Obama pushes energy plan in campaign-style tour
LAS VEGAS (Reuters) - President Barack Obama pitched a plan on Thursday to boost U.S. use of natural gas and open more land for offshore drilling during a campaign-style tour aimed at bolstering confidence in his economic stewardship.
At a stop in Las Vegas, Nevada, the Democratic president sought to counter Republican criticisms of his energy policies as he proposed tax incentives for companies to buy natural gas trucks, which would help build demand for abundant domestic supplies of the fuel.
Republicans have hammered Obama on his handling of the energy issue, and were angered by his decision to block the Keystone XL Canada-to-Texas oil pipeline, which they say would have created jobs and reduced U.S. dependence on oil from the Middle East.
Obama said the United States needs an "all-out, all-in, all-of-the-above strategy" to develop energy resources at home and that doing so would create American jobs. Critics complain that Obama, gearing up for the November 6 election in which he is seeking a second term, favors a green agenda over traditional oil and gas energy development.
"A great place to start is with natural gas," Obama said during a visit to a UPS (UPS.N) facility in Las Vegas, which received stimulus funding to invest in liquefied natural gas vehicles and build a public LNG refueling station.
"We've got a supply of natural gas under our feet that can last America nearly a hundred years," he said. "Developing it could power our cars, our homes, and our factories in a cleaner and cheaper way. The experts believe it could support more than 600,000 jobs by the end of the decade."
Obama, seeing some improvement in his poll numbers, is touring five states - Iowa, Arizona, Nevada, Colorado and Michigan. The trip follows his State of the Union address on Tuesday in which he took a combative tone toward congressional Republicans and spoke of the need to reduce income inequality.
Obama's overall approval ratings had sagged amid voter concern over the lackluster economy, but his popularity has inched higher and in some recent surveys has climbed above the important 50 percent threshold.
In Tuesday's address to a joint session of Congress, Obama spoke of the nation's booming natural gas sector, which has grown dramatically in recent years as advances in technology have unlocked vast new reserves.
Later on Thursday, Obama will visit Buckley Air Force Base in Aurora, Colorado, where the Air Force is installing a one-megawatt solar panel system, and where last year it test-piloted jets that run on advanced biofuels.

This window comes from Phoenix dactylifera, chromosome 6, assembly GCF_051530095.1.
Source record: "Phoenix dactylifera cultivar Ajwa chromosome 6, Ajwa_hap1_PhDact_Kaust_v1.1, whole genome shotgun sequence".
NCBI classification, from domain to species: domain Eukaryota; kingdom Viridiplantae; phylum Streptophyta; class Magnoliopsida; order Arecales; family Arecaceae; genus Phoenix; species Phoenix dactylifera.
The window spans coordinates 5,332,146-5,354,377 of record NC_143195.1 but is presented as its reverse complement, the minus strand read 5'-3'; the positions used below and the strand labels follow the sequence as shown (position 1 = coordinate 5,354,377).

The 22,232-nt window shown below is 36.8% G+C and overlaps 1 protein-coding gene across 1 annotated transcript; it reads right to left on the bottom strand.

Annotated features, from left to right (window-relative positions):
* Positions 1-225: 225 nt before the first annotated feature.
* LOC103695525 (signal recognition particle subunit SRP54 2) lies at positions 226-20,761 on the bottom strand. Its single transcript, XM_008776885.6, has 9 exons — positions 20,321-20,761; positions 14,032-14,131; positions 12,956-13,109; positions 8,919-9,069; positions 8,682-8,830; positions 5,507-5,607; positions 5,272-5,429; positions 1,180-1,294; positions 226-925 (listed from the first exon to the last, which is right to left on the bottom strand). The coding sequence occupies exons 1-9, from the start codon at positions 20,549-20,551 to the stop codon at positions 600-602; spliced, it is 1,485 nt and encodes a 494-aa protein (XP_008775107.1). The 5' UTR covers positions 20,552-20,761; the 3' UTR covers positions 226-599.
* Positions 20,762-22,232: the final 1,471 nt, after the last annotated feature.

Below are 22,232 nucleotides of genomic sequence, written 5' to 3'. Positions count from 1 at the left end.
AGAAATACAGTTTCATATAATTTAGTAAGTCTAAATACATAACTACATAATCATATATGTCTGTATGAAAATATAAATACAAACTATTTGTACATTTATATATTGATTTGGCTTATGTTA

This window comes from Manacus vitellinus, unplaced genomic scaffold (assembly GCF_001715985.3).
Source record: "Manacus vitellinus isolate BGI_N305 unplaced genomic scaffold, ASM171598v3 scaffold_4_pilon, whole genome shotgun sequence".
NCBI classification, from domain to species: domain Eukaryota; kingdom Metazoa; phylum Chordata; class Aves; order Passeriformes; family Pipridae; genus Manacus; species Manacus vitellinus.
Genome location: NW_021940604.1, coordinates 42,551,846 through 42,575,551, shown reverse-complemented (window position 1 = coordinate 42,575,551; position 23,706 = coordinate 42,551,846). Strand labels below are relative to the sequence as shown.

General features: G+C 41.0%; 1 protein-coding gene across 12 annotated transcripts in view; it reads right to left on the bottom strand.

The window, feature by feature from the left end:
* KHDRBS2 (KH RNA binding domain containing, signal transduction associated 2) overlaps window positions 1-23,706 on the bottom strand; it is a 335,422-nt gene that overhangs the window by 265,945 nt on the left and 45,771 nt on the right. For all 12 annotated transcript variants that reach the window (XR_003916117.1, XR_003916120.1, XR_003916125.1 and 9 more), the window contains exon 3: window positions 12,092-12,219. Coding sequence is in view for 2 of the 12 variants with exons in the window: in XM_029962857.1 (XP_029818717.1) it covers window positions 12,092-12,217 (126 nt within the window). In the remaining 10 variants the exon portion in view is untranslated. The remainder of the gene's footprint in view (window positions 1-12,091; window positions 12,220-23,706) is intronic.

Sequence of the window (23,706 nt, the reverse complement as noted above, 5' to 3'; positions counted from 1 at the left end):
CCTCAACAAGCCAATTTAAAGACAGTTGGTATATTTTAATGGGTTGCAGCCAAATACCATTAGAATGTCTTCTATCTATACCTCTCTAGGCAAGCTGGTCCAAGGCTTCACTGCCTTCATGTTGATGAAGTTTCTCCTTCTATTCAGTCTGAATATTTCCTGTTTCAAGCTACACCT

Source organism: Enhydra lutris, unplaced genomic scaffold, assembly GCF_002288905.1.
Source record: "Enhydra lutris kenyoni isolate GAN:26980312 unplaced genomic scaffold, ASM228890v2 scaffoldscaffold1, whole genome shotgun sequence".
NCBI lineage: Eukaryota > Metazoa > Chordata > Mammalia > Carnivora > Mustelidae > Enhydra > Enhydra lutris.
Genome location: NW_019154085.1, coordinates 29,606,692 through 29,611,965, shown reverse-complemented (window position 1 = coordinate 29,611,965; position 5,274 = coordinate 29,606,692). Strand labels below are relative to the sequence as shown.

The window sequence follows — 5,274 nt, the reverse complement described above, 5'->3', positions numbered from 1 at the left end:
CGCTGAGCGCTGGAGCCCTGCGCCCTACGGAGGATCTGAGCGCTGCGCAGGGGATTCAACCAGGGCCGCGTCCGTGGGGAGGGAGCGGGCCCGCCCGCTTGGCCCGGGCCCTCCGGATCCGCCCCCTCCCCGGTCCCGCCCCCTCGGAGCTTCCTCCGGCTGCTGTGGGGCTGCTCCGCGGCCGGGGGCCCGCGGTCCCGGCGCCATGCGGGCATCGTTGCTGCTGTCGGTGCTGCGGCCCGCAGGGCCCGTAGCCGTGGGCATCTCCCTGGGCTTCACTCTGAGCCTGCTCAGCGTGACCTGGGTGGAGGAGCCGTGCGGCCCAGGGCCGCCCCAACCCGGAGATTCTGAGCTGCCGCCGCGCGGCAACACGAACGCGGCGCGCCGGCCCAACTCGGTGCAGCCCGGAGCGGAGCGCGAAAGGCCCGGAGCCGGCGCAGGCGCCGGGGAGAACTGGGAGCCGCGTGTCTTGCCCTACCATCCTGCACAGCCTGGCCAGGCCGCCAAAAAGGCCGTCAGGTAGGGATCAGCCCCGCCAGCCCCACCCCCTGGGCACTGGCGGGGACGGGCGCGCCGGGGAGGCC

A CLEAN ALTERNATIVE?
Increasing domestic natural gas consumption would benefit drillers, as U.S. natural gas prices have fallen sharply because of the growing glut and the relatively warm winter.
Using domestic natural gas as a cleaner alternative to importing foreign oil has been heavily promoted by Texas oil billionaire T. Boone Pickens and has attracted support from both sides of the aisle in Congress.
Still, Obama's natural gas truck proposal, which would need congressional approval, could face an uphill battle to make it into law. Republicans, campaigning on promises to cut government spending, would likely resist costly energy subsidies.
Similar measures aimed at expanding tax breaks for natural gas vehicles have failed to break through partisan gridlock, and conservative groups have opposed such legislation on the grounds that government should not be in the business of picking winners and losers in the energy sector.
Obama also announced that the Interior Department will hold the last scheduled offshore lease sale of the government's current five-year drilling plan in June, offering 38 million acres (15 million hectares) for development in the central Gulf of Mexico.
In December, the department held its first offshore lease sale since the massive BP oil spill in April 2010. Companies successfully bid more than $337 million for rights to drill in the Gulf.
Analysts said those results were a sign that drilling is rebounding in the Gulf after the administration temporarily shut down deepwater exploration after the BP disaster.
Still, oil and gas industry backers have complained that the administration has hindered drilling through slow permitting and a raft of new rules implemented since the 2010 oil spill.
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